Su Ba wrote:I suspect some of the effect you are seeing on the one thriving garden is due to the weeds shading the soil plus the higher humidity trapped among the leafy layer of live plants. Let me explain better.
When the soil surface is bare or mostly bare, I find that my soil dries out very fast from the action of the wind and the sun. When the soil surface is covered (either shaded heavily by the crop, by weeds, or by mulch of some kind), the soil retains its moisture. So if my soil is too wet (like right now because we have been getting rain every day), I can remove the mulch in order to help dry the soil. But during drought times I apply mulch to help keep the water that I applied via irrigation. But a thick mulch can prevent a light rain from getting through, so that is something to keep in mind too.
When plants are growing closely, they benefit from the increased air humidity around themselves. Plant leaves emit moisture due to normal plant expiration. When leaves are close, they block the moving air and the sunshine. Thus the moisture tends to stay around the plants. Plant leaves can take up that moisture from the air via their leaves, re trapping the expired moisture. Plants that are close like this also block the sunshine from getting to the soil, thus preventing soil moisture from being driven off too. This is basically the mechanism that causes closely mowed lawns to go dormant during the summer while an unmown lawn next door stays greener.
Keeping your cover of weeds lower in height than your growing crop can help your crop retain moisture. But I suspect the weeds should be those that don't compete heavily for nutrients....and at the same time have root systems that don't hog all the moisture. I have found that heavily rooted (lots of tiny rootlets and root hairs) type plants, like grasses and clovers, prevent light rains from wetting the soil much beyond their own roots. We have a tree here in Hawaii called the ohia. It's root system is a tight mat of roots. Thus other plants cannot thrive growing under the ohia, except for grasses. Grasses are just as water aggressive as the ohia for shallow surface water.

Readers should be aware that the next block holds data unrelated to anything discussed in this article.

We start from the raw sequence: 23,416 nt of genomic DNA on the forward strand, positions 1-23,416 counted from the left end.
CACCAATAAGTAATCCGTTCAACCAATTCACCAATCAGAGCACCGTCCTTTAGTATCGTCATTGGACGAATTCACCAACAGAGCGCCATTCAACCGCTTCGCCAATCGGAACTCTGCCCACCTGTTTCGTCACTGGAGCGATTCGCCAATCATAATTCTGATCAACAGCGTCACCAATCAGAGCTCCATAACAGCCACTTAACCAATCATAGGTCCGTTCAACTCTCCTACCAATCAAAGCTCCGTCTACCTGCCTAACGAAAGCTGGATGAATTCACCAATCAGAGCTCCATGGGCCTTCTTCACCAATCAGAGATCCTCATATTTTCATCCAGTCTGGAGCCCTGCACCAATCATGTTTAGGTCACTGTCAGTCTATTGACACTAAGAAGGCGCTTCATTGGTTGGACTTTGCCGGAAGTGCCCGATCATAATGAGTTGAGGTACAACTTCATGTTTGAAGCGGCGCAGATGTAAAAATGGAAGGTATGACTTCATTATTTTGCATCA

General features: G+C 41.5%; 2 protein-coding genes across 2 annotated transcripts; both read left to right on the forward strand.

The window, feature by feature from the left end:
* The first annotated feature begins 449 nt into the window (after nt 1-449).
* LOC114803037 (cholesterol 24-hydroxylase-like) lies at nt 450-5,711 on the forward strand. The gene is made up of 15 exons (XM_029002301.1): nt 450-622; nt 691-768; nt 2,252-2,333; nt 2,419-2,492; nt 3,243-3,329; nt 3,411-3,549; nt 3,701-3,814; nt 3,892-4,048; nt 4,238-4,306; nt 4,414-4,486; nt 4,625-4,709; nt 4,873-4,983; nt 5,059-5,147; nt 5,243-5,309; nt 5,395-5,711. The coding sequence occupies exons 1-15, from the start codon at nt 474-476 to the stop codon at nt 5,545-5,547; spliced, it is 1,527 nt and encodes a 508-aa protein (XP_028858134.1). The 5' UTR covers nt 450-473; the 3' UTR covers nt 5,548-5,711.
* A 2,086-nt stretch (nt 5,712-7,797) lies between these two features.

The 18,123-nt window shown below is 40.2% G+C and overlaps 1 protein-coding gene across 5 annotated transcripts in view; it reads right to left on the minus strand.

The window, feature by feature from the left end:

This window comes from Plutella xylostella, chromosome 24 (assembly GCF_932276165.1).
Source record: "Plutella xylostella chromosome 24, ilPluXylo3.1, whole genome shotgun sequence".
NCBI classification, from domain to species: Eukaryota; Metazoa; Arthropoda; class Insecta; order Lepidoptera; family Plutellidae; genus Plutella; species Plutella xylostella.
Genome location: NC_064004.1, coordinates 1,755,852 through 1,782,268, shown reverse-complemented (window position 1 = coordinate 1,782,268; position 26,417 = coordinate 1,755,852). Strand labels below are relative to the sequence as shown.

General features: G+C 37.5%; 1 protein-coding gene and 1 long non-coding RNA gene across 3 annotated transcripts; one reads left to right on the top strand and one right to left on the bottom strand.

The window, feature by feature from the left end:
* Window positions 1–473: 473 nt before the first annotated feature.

I often tell people that a somewhat weedy unwatered garden can be more productive than a weed free unwatered garden. I don't think people believe me, but I've seen it to be true, but I think it depends upon the type of weeds and type of crop. If you figured out which weeds and which crops to use, then I see no reason why it couldn't work. Would your garden be as productive as one being well tended? No. But it would produce something edible at least.
The system you are proposing may work but won't produce much food. I suppose one would have to decide if low food production combined with low labor input was what was acceptable. In my case, it would not. I need to produce almost all of my own food and livestock fedd plus have some extra for income. A "no labor" garden simply could not do that.
On another note, I totally agree with you about chickens being fed on commercial chicken feed. My own chickens get very little commercial feed. They are fed grass clippings, garden waste, foraged fruits, seeds and vegetables that I grow for them, meat waste, plus what they forage on their own 3-4 hours a day (bugs, lizards, and whatever else they like). As a result their eggs and meat tastes and smells superior to store bought chickens.
As for using urine........ I usually get plenty of rain where I farm. Salt build up is not a problem. Besides, I do not have lots of urine to use. I only use what I collect from ourselves.